There are a few thing that you should at least cover if you are talking about quaternions to use in games.
First how to create one from a rotation described by 2 vectors that isn't QuatFromAxisAngle(Normalized(Cross(v1, v2)), Acos(dot(v1, v2)));
Instead you can do Normalize(QuatFromWAndVector(1 + dot(v1, v2), cross(v1, v2)))
This works out because QuatFromWAndVector(dot(v1, v2), cross(v1, v2)) is the quaternion of the double angle so if you NLerp(DoubleQuat, Quat(1,0,0,0), 0.5) you get the quaternion you want without having to call any trig functions.
With Slerp you can optimize the acos based formula based on NLerp(q1, q2, 0.5) == SLerp(q1, q2, 0.5) and the constant velocity of slerp to bisect the slerp range and only slerp on half of it:
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17  quat SLerp(quat q1, quat q2, r32 t)
{
quat Result;
if(Dot(q1, q2) > 0.95)
{
Result = NLerp(q1, q2, t);
}
else if(t < 0.5)
{
Result = SLerp(q1, NLerp(q1, q2, 0.5), t*2);
}
else
{
Result = SLerp(NLerp(q1, q2, 0.5), q2, t*2  1);
}
return(Result);
}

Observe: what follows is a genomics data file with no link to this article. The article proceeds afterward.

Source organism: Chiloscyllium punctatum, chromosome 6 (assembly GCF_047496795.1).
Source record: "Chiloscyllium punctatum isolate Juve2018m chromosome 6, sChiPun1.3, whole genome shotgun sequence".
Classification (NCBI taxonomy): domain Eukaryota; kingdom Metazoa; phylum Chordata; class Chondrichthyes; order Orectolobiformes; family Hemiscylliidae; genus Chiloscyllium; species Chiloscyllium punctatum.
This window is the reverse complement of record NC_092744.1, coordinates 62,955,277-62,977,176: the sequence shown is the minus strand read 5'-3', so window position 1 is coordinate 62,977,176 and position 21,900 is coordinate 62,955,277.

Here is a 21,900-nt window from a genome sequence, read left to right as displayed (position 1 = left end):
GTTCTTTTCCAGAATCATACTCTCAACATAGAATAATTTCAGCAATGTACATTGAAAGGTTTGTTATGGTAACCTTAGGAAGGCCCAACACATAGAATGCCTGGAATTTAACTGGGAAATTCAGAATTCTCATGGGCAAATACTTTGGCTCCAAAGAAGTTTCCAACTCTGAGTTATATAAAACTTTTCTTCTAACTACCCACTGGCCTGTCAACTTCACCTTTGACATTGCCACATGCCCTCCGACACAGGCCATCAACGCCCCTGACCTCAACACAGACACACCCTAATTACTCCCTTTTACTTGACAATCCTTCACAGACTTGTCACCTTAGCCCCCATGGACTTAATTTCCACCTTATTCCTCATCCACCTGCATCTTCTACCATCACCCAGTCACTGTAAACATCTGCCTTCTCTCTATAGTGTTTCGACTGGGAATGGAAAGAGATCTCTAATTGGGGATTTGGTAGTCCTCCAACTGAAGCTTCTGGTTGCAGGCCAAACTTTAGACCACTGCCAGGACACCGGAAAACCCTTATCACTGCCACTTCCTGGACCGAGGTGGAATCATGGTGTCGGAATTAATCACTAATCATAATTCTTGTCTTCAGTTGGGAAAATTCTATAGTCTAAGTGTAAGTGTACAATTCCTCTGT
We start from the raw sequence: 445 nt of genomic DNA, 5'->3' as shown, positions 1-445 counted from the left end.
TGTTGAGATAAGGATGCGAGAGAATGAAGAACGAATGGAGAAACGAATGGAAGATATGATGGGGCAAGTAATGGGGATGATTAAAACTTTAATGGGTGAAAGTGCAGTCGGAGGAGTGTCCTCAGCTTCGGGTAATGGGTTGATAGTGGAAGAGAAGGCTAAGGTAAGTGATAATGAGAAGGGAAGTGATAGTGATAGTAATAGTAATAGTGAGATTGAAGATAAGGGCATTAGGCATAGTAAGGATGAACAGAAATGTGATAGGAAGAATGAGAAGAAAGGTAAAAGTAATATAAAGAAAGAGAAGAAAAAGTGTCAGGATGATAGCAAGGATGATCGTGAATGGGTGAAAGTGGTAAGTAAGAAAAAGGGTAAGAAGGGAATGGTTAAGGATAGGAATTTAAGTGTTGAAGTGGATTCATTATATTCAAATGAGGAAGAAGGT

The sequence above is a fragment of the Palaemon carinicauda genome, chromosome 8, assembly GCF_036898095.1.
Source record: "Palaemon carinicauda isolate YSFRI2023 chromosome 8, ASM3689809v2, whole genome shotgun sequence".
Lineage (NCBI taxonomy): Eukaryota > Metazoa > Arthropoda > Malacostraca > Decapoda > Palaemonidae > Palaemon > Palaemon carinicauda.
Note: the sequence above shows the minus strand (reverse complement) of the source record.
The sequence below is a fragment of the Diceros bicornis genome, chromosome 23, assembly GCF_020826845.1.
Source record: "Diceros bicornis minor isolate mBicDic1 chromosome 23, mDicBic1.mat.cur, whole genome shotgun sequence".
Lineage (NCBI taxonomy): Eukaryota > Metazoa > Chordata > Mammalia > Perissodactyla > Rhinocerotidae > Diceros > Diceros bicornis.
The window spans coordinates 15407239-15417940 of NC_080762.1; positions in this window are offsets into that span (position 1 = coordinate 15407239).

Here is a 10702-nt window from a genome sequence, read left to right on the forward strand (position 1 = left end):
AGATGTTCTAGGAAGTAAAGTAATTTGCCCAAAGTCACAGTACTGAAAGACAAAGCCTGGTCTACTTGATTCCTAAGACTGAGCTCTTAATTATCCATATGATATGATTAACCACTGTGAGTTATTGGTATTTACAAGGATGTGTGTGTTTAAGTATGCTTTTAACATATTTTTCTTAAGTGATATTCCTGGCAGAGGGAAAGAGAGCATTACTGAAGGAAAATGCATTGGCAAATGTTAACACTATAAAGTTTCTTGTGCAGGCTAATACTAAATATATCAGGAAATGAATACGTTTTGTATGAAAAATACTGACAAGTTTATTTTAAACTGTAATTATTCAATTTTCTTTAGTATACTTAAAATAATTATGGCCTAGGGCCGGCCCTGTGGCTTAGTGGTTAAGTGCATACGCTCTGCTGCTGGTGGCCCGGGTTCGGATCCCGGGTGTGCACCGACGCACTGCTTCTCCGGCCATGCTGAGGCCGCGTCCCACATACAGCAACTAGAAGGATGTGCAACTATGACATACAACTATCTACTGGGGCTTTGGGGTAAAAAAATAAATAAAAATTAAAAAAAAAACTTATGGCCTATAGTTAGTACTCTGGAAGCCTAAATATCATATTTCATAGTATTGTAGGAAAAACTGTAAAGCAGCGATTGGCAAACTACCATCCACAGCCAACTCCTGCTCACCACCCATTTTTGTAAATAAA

If you turn this into the iterative form you can change the stopping criteria:
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22  quat SLerp(quat q1, quat q2, r32 t)
{
for(u32 Step = 0;
Step < 5;
++Step)
{
quat Mid = NLerp(q1, q2, 0.5);
if(t < 0.5)
{
q2 = Mid;
t = t*2;
}
else
{
q1 = Mid;
t = t*2  1;
}
}
quat Result = NLerp(q1, q2, t);
return(Result);
}

and voilà; a function that used to take an acos and 2 sins and a normalize is changed to a function that takes a tuneable amount of normalizes. The step limit 5 that I picked is the limit to where Cos(PI/(1<<n)) becomes larger than 0.95. The branch can be optimized with a conditional mov and changing t*(1<<5) into an int you can do bit checks with.
As an added bonus unlike the acos based formula this version does not become unstable when q1 is nearly equal to q2. Only when q1 is nearly equal to q2 but you can't do anything about that.